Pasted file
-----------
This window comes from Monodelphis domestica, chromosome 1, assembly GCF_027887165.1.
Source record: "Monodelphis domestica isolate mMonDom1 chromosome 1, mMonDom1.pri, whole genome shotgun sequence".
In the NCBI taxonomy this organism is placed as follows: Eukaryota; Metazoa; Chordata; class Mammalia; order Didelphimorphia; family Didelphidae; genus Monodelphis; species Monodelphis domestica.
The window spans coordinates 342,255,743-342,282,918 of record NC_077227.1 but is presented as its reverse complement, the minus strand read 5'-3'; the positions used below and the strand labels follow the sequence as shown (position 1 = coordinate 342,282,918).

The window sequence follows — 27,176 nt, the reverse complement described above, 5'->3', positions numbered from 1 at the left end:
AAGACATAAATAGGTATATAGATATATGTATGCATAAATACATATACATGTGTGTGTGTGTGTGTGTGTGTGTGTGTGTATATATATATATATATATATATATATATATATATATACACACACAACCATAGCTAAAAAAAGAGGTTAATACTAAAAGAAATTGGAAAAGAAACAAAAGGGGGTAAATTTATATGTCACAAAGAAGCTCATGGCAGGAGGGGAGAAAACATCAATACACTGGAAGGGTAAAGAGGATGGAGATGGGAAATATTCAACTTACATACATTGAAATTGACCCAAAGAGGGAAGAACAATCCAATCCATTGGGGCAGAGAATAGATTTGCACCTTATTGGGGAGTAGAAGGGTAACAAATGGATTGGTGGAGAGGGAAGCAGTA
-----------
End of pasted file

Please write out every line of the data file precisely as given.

This window comes from Monodelphis domestica, chromosome 1, assembly GCF_027887165.1.
Source record: "Monodelphis domestica isolate mMonDom1 chromosome 1, mMonDom1.pri, whole genome shotgun sequence".
In the NCBI taxonomy this organism is placed as follows: Eukaryota; Metazoa; Chordata; class Mammalia; order Didelphimorphia; family Didelphidae; genus Monodelphis; species Monodelphis domestica.
The window spans coordinates 342,255,743-342,282,918 of record NC_077227.1 but is presented as its reverse complement, the minus strand read 5'-3'; the positions used below and the strand labels follow the sequence as shown (position 1 = coordinate 342,282,918).

The window sequence follows — 27,176 nt, the reverse complement described above, 5'->3', positions numbered from 1 at the left end:
AAGACATAAATAGGTATATAGATATATGTATGCATAAATACATATACATGTGTGTGTGTGTGTGTGTGTGTGTGTGTGTATATATATATATATATATATATATATATATATATATACACACACAACCATAGCTAAAAAAAGAGGTTAATACTAAAAGAAATTGGAAAAGAAACAAAAGGGGGTAAATTTATATGTCACAAAGAAGCTCATGGCAGGAGGGGAGAAAACATCAATACACTGGAAGGGTAAAGAGGATGGAGATGGGAAATATTCAACTTACATACATTGAAATTGACCCAAAGAGGGAAGAACAATCCAATCCATTGGGGCAGAGAATAGATTTGCACCTTATTGGGGAGTAGAAGGGTAACAAATGGATTGGTGGAGAGGGAAGCAGTA